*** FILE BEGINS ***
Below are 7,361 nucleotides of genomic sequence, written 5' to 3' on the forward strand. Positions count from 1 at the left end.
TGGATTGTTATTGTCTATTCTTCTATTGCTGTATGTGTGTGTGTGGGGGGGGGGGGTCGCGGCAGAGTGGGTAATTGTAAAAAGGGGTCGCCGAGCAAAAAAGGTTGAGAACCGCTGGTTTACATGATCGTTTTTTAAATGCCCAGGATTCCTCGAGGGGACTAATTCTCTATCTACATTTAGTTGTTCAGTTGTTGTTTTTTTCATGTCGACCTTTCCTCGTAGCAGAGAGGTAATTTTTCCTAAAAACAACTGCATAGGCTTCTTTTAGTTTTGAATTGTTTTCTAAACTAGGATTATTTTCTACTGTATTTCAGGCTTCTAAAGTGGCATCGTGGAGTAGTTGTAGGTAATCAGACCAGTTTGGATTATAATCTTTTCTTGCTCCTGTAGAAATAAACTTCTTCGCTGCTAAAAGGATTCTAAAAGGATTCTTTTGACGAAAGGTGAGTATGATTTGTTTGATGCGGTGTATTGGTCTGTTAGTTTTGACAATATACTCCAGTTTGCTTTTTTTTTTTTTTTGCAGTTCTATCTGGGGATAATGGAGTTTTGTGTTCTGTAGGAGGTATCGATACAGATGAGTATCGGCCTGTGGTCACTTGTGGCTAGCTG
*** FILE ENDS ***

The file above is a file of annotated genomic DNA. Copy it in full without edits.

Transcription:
Below are 7,361 nucleotides of genomic sequence, written 5' to 3' on the forward strand. Positions count from 1 at the left end.
TGGATTGTTATTGTCTATTCTTCTATTGCTGTATGTGTGTGTGTGGGGGGGGGGGGTCGCGGCAGAGTGGGTAATTGTAAAAAGGGGTCGCCGAGCAAAAAAGGTTGAGAACCGCTGGTTTACATGATCGTTTTTTAAATGCCCAGGATTCCTCGAGGGGACTAATTCTCTATCTACATTTAGTTGTTCAGTTGTTGTTTTTTTCATGTCGACCTTTCCTCGTAGCAGAGAGGTAATTTTTCCTAAAAACAACTGCATAGGCTTCTTTTAGTTTTGAATTGTTTTCTAAACTAGGATTATTTTCTACTGTATTTCAGGCTTCTAAAGTGGCATCGTGGAGTAGTTGTAGGTAATCAGACCAGTTTGGATTATAATCTTTTCTTGCTCCTGTAGAAATAAACTTCTTCGCTGCTAAAAGGATTCTAAAAGGATTCTTTTGACGAAAGGTGAGTATGATTTGTTTGATGCGGTGTATTGGTCTGTTAGTTTTGACAATATACTCCAGTTTGCTTTTTTTTTTTTTTTGCAGTTCTATCTGGGGATAATGGAGTTTTGTGTTCTGTAGGAGGTATCGATACAGATGAGTATCGGCCTGTGGTCACTTGTGGCTAGCTG